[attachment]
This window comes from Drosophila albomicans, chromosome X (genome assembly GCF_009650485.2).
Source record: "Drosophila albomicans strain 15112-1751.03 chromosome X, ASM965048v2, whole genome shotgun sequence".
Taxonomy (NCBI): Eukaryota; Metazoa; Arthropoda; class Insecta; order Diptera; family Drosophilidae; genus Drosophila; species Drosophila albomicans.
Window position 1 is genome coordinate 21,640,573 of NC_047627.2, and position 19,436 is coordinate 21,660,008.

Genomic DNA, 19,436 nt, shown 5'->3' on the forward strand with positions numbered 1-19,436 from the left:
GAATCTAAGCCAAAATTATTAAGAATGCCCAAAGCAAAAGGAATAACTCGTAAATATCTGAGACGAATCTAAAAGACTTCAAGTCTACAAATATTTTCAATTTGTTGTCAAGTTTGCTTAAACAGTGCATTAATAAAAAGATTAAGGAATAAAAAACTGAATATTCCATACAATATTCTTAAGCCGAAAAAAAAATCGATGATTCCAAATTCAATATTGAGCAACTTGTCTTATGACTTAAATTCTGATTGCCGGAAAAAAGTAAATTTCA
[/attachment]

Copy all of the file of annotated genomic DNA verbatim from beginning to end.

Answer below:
This window comes from Drosophila albomicans, chromosome X (genome assembly GCF_009650485.2).
Source record: "Drosophila albomicans strain 15112-1751.03 chromosome X, ASM965048v2, whole genome shotgun sequence".
Taxonomy (NCBI): Eukaryota; Metazoa; Arthropoda; class Insecta; order Diptera; family Drosophilidae; genus Drosophila; species Drosophila albomicans.
Window position 1 is genome coordinate 21,640,573 of NC_047627.2, and position 19,436 is coordinate 21,660,008.

Genomic DNA, 19,436 nt, shown 5'->3' on the forward strand with positions numbered 1-19,436 from the left:
GAATCTAAGCCAAAATTATTAAGAATGCCCAAAGCAAAAGGAATAACTCGTAAATATCTGAGACGAATCTAAAAGACTTCAAGTCTACAAATATTTTCAATTTGTTGTCAAGTTTGCTTAAACAGTGCATTAATAAAAAGATTAAGGAATAAAAAACTGAATATTCCATACAATATTCTTAAGCCGAAAAAAAAATCGATGATTCCAAATTCAATATTGAGCAACTTGTCTTATGACTTAAATTCTGATTGCCGGAAAAAAGTAAATTTCA